Asian Immigrants and Hurdles in America

As women's representation in U.S. politics has increased, a significant majority of Americans, 53%, express the view that there are still insufficient women in high political offices in the United States. Moreover, many Americans perceive significant obstacles for women candidates aspiring to such positions, according to the latest data from PEW Research Centre.

Asian immigrants in the United States with little to no proficiency in English finds language and cultural obstacles as the biggest hurdle they face in the country. But for the English-speaking immigrants, they adjust to life in a new country with its own unique linguistic and cultural quirks, a new report from PEW Research Centresaid.

In the new report, the Pew Centre said among Asian Americans ages 5 and older, 58% of immigrants speak English proficiently, compared with nearly all of the U.S. born who say the same (94%).


Among Asian immigrants living in the U.S, 86 per cent Asian immigrants five and older say they speak a language other than English at home, while 14 per cent say they speak only English in their homes. The most spoken non-English language among Asian immigrants is Chinese, including Mandarin and Cantonese (20%). Hindi (18%) is the second most commonly spoken non-English language among Asian immigrants (this figure includes Urdu, Bengali and other Indo-Iranian and Indo-European languages), followed by Tagalog and other Filipino languages (13%) and Vietnamese (9%), the authors said.


The report said that several participants described the difficulties they faced for not speaking English like carrying out daily tasks like shopping, going to doctor or visiting a government office. Some participants mentioned that when they struggled to speak in English, they noticed frustration from people they were interacting with.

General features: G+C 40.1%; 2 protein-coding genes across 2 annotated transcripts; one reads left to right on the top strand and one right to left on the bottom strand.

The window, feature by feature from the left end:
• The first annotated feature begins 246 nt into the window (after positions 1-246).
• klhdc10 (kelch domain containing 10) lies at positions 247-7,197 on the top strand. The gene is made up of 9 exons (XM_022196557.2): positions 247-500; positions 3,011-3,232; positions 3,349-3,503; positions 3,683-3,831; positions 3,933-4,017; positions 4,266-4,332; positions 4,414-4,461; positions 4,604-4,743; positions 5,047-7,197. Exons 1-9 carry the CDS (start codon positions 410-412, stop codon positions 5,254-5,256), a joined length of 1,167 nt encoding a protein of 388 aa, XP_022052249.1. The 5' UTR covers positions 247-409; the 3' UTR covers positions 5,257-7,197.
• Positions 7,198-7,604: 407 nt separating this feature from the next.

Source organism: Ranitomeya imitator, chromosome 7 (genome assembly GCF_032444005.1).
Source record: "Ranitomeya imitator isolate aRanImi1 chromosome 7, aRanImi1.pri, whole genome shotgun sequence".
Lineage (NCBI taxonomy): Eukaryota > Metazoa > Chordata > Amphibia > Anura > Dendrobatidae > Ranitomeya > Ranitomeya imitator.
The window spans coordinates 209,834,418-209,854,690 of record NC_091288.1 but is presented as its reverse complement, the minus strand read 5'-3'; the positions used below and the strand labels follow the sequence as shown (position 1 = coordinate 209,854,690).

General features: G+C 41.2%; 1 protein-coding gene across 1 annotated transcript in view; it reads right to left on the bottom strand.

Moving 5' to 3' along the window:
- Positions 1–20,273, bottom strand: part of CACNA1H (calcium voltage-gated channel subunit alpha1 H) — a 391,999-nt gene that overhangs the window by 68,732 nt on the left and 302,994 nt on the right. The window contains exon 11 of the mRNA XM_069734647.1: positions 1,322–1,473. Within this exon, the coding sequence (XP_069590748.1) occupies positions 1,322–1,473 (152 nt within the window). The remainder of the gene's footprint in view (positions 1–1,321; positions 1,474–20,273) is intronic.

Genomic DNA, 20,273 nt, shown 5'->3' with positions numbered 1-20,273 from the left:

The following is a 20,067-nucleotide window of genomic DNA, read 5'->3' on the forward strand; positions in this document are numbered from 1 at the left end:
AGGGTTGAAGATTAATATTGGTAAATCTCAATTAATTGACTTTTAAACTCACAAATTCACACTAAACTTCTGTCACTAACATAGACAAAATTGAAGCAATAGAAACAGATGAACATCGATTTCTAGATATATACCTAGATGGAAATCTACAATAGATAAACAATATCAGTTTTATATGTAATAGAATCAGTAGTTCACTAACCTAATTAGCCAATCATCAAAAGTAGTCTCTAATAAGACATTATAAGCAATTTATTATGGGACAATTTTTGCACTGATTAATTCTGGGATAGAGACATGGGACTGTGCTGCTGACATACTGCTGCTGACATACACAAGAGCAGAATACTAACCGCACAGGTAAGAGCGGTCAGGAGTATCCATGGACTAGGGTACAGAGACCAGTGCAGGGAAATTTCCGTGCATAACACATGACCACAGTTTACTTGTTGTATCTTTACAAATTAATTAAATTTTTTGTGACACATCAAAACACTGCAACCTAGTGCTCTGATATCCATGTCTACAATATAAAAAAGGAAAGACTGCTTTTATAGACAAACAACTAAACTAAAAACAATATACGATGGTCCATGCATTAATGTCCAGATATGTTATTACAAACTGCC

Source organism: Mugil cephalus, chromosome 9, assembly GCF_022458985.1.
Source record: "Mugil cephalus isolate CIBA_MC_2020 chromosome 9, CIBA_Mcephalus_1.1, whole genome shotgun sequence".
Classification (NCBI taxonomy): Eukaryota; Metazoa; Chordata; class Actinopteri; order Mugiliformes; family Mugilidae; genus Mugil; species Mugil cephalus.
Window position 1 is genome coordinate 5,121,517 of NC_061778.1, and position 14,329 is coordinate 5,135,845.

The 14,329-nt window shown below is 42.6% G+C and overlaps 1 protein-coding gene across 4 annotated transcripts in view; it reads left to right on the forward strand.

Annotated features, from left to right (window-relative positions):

Visiting medical offices was highlighted as another place where newly arrived immigrants faced challenges, including not being able to accurately describe ailments. Some participants had difficulties with English during their visits to government offices, including while filling out paperwork.


The difficulty in school and college happened for some when they were school-age children or teenagers, newly arrived in the U.S. For others it happened when they arrived in the country to begin their university studies. Though some of the participants said that learned English in their places of origin prior to arriving in the US, they found themselves facing challenges as they transitioned into predominantly English-speaking environments. Some attribute these challenges to their lack of fluency and comfort in English despite understanding what others were saying to them. Some participants also indicated that their accents led to confusion when communicating with English speakers.

There were participants who recalled feelings of fear at school, not only because they did not know the language but because they did not understand how American society and schools functioned.

Several top schools in the United States require the Test of English as a Foreign Language, or TOEFL, to determine the language abilities of non-native English-speaking applicants. Some participants reported that despite passing this test and obtaining a top score, they experienced challenges keeping up in college-level courses in the U.S. Even in non-academic social settings, some recalled not fully understanding what native English speakers were saying due to their use of slang and frequent pop culture references.


Many participants pointed to their difficulties speaking in English as a major reason they struggled to find employment.  Some participants shared that once employed, language barriers slowed their professional success and advancement. Some participants noted their accents affected how they were treated at work.


Many participants shared that during their childhood they were enrolled in English as a second language (ESL) courses as part of their school program. Others who arrived in the country as adults mentioned that they were able to join English courses offered by organizations in their communities or cities. Some others said that they learned English simply by trying to talk to native speakers as much as possible, from new friends to co-workers to other people in everyday life. While many made this a casual everyday practice, some mentioned attending meet-ups and language exchanges in their new home cities.

The PEW Research authors say that some participants purposely lived in a place without other immigrants from their own ethnic group. This allowed them to immerse themselves in American culture, including English language, and offered an opportunity to practice speaking with native speakers.


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